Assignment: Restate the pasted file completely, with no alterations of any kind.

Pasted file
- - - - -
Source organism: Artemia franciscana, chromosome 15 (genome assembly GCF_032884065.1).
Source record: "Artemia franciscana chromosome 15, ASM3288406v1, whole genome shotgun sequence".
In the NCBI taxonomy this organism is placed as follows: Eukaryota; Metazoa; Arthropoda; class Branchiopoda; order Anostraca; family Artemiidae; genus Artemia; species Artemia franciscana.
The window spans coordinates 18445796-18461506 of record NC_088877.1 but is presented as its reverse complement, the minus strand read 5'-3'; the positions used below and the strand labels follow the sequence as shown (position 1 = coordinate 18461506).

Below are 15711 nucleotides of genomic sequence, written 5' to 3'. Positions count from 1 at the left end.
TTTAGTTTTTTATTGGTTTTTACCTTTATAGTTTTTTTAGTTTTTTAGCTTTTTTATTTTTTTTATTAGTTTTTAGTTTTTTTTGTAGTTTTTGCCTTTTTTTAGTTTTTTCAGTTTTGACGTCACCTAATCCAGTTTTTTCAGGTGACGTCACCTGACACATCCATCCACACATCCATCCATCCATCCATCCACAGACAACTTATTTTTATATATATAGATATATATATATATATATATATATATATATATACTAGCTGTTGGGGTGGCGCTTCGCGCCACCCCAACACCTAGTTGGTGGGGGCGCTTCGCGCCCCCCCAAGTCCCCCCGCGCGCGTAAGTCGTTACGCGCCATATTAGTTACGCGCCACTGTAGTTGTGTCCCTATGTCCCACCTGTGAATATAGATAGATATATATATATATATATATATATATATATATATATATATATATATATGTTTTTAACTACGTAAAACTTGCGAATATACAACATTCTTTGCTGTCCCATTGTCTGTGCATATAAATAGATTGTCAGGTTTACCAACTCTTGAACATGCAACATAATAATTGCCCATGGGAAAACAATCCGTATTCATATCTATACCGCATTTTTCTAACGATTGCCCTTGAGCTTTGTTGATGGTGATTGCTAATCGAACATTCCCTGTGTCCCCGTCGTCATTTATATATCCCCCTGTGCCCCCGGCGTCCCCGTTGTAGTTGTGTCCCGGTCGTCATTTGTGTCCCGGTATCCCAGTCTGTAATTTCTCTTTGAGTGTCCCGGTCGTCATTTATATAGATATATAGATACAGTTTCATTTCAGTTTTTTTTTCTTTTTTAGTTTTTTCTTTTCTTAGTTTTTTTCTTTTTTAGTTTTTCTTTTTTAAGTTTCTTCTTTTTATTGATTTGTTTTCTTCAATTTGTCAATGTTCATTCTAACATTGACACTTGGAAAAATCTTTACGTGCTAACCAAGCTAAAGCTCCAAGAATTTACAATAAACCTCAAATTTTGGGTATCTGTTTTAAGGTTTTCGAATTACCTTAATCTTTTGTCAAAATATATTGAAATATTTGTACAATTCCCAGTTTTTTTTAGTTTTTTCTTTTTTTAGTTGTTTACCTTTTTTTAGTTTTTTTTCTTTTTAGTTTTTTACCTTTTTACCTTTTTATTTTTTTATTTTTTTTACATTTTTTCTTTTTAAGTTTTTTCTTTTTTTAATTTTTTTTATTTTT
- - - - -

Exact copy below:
Source organism: Artemia franciscana, chromosome 15 (genome assembly GCF_032884065.1).
Source record: "Artemia franciscana chromosome 15, ASM3288406v1, whole genome shotgun sequence".
In the NCBI taxonomy this organism is placed as follows: Eukaryota; Metazoa; Arthropoda; class Branchiopoda; order Anostraca; family Artemiidae; genus Artemia; species Artemia franciscana.
The window spans coordinates 18445796-18461506 of record NC_088877.1 but is presented as its reverse complement, the minus strand read 5'-3'; the positions used below and the strand labels follow the sequence as shown (position 1 = coordinate 18461506).

Below are 15711 nucleotides of genomic sequence, written 5' to 3'. Positions count from 1 at the left end.
TTTAGTTTTTTATTGGTTTTTACCTTTATAGTTTTTTTAGTTTTTTAGCTTTTTTATTTTTTTTATTAGTTTTTAGTTTTTTTTGTAGTTTTTGCCTTTTTTTAGTTTTTTCAGTTTTGACGTCACCTAATCCAGTTTTTTCAGGTGACGTCACCTGACACATCCATCCACACATCCATCCATCCATCCATCCACAGACAACTTATTTTTATATATATAGATATATATATATATATATATATATATATATATACTAGCTGTTGGGGTGGCGCTTCGCGCCACCCCAACACCTAGTTGGTGGGGGCGCTTCGCGCCCCCCCAAGTCCCCCCGCGCGCGTAAGTCGTTACGCGCCATATTAGTTACGCGCCACTGTAGTTGTGTCCCTATGTCCCACCTGTGAATATAGATAGATATATATATATATATATATATATATATATATATATATATATATATATGTTTTTAACTACGTAAAACTTGCGAATATACAACATTCTTTGCTGTCCCATTGTCTGTGCATATAAATAGATTGTCAGGTTTACCAACTCTTGAACATGCAACATAATAATTGCCCATGGGAAAACAATCCGTATTCATATCTATACCGCATTTTTCTAACGATTGCCCTTGAGCTTTGTTGATGGTGATTGCTAATCGAACATTCCCTGTGTCCCCGTCGTCATTTATATATCCCCCTGTGCCCCCGGCGTCCCCGTTGTAGTTGTGTCCCGGTCGTCATTTGTGTCCCGGTATCCCAGTCTGTAATTTCTCTTTGAGTGTCCCGGTCGTCATTTATATAGATATATAGATACAGTTTCATTTCAGTTTTTTTTTCTTTTTTAGTTTTTTCTTTTCTTAGTTTTTTTCTTTTTTAGTTTTTCTTTTTTAAGTTTCTTCTTTTTATTGATTTGTTTTCTTCAATTTGTCAATGTTCATTCTAACATTGACACTTGGAAAAATCTTTACGTGCTAACCAAGCTAAAGCTCCAAGAATTTACAATAAACCTCAAATTTTGGGTATCTGTTTTAAGGTTTTCGAATTACCTTAATCTTTTGTCAAAATATATTGAAATATTTGTACAATTCCCAGTTTTTTTTAGTTTTTTCTTTTTTTAGTTGTTTACCTTTTTTTAGTTTTTTTTCTTTTTAGTTTTTTACCTTTTTACCTTTTTATTTTTTTATTTTTTTTACATTTTTTCTTTTTAAGTTTTTTCTTTTTTTAATTTTTTTTATTTTT